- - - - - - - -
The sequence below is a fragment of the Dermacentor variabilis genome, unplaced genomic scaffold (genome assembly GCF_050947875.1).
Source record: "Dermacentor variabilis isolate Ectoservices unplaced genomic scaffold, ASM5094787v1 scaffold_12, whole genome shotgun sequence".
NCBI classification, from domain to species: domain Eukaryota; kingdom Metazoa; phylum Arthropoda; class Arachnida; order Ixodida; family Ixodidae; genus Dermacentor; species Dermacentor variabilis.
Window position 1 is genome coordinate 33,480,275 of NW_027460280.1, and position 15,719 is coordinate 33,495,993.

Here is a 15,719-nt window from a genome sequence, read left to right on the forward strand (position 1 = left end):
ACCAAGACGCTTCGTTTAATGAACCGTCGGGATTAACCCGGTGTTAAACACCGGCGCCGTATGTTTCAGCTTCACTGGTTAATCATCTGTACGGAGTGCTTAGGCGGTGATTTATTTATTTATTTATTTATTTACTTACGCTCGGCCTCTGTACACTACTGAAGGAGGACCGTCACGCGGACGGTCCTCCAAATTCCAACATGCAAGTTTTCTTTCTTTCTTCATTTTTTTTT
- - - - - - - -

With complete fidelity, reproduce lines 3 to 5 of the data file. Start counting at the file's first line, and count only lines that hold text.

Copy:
NCBI classification, from domain to species: domain Eukaryota; kingdom Metazoa; phylum Arthropoda; class Arachnida; order Ixodida; family Ixodidae; genus Dermacentor; species Dermacentor variabilis.
Window position 1 is genome coordinate 33,480,275 of NW_027460280.1, and position 15,719 is coordinate 33,495,993.

Here is a 15,719-nt window from a genome sequence, read left to right on the forward strand (position 1 = left end):